Beginning in the summer of 2021, the APLU Council on Research (COR) is initiating a slate of annual awards. For the inaugural year of the program, two awards have been selected. The COR Executive Committee is considering expanding this number in successive years, based on a broader slate recommended by the COR Awards and Recognitions Committee.
The 2021 COR Awards are:
Awardees were recognized today during COR’s virtual Summer Meeting on Jul 1, 2021. Representatives from each award will also present at the 2021 APLU Annual Meeting.
Washington, DC – Recognizing extraordinary efforts to address challenges in their communities through research, the Association of Public and Land-grant Universities (APLU) today named the University of California, Davis and University of Illinois at Urbana-Champaign inaugural winners of the COR Research Response to a Community in Crisis Award.
The APLU Council on Research (COR) created the new award to recognize universities that have demonstrated flexibility and responsiveness by rapidly and effectively applying the university’s research expertise to meet community needs in a time of crisis. COR convenes senior research officers on campuses around common issues they face in their roles.Nominees for the award had to demonstrate creativity, replicability, scalability, impact, and value to be eligible for the award. UC Davis and UIUC did such an outstanding job that COR selected them both.
This year, COR also created the Leave the Ladder Down Mentoring Award recognizing an outstanding individual who has played a key role in mentoring and preparing junior colleagues to become research leaders such as vice presidents of research, vice chancellor of research, provosts or presidents at research universities. Dr. Alicia Knoedler, who was the Vice President for Research and Innovation at Miami University at the time of the award, was named the winner for her tireless efforts to mentor individuals and establish national leadership programs. Dr. Knoedler is now the Head of the Office of Integrative Activities and the National Science Foundation.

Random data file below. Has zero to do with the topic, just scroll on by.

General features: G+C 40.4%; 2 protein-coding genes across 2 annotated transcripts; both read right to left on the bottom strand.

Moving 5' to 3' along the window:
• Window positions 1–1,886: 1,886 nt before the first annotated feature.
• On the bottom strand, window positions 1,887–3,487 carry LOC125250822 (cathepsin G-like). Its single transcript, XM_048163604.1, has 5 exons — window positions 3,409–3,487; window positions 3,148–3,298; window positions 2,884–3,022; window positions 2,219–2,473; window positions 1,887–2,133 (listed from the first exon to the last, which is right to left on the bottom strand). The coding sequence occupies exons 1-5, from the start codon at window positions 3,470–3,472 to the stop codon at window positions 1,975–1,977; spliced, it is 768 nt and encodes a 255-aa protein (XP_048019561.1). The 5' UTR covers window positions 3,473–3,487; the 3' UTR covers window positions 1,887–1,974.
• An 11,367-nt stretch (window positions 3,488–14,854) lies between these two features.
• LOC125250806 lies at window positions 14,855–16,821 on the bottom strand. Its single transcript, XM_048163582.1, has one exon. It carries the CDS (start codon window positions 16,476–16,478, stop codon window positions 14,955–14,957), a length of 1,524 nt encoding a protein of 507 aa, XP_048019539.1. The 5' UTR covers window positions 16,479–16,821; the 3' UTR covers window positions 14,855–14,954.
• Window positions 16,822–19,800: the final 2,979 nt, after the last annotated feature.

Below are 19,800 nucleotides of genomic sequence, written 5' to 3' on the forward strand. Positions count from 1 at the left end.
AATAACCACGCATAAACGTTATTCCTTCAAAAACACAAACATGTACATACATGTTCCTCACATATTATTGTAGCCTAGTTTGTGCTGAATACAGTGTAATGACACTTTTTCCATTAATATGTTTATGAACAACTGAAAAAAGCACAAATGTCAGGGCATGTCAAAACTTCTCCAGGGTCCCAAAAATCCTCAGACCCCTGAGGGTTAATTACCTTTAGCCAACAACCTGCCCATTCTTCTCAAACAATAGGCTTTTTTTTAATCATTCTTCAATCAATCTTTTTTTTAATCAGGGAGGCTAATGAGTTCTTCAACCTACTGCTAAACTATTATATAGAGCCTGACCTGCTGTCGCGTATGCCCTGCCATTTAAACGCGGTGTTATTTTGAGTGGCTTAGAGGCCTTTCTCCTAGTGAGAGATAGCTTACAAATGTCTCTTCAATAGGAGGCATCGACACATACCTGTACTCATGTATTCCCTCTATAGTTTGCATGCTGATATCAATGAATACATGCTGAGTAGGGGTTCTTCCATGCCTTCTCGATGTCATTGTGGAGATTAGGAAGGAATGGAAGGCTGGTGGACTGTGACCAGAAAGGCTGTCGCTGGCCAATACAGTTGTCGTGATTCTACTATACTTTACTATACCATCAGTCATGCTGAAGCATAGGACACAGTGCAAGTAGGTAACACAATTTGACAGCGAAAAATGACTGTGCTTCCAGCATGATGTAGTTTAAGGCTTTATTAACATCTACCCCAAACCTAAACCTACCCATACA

Research Response to Community Crisis Award Winners
UC Davis convened its faculty, students, and staff and the City of Davis for its Healthy Davis Together campaign. The joint project had a simple goal: preventing the spread of COVID-19 and facilitating a coordinated and gradual return to regular community activities, including reintegration of UC Davis students into the Davis community. The project uniquely integrated epidemiologic infectious disease control measures with health behavior change strategies and extended its reach to improve the health and wellbeing of the entire community, beyond the campus boundaries. Healthy Davis Together recognized the interconnected nature of university and city life, and used a holistic approach combining science, education and business strategies.
University of Illinois at Urbana-Champaign researchers developed the SHIELD: Target, Test, Tell program. Faculty and staff from chemistry, physics, biology, epidemiology, microbiology, computer engineering, industrial engineering, data science, and medicine came together to develop the program around a novel saliva-to-RT-qPCR testing method. This interdisciplinary program combined the saliva test with sophisticated modeling and epidemiology, information technologies, and a keen understanding of the social and behavioral aspects of a campus community to enable a safe return to on-campus operations in Fall 2020 while keeping surrounding community members safe. The team partnered with the local public health district on protocols and processes for swift contact tracing.
Leave the Ladder Down Mentoring Award
Dr. Knoelder was nominated for her work with COR, where she was largely responsible for re-inventing COR workshops aimed at developing future and new vice presidents for research. Thanks to her leadership, the workshops became more interactive and focused on teaching and building an engaging community. Her efforts helped substantially increase participation among associate vice presidents of research (VPRs). Dr. Knoelder also championed and co-led the COR Leadership Fellows Program, which launched in 2018. The program helps prepare participants for senior research officer roles. In three cohorts, 23 professionals have gone through the program and at least three participants have gone on to become VPRs.
“She is innovative, selfless, and making a true impact,” said Jason R. Carter, Vice President for Research, Economic Development and Graduate Education at Montana State University in his recommendation letter. “I was in one of the inaugural classes of the COR fellow program in 2018, and that experience was instrumental in helping me in securing my current position.”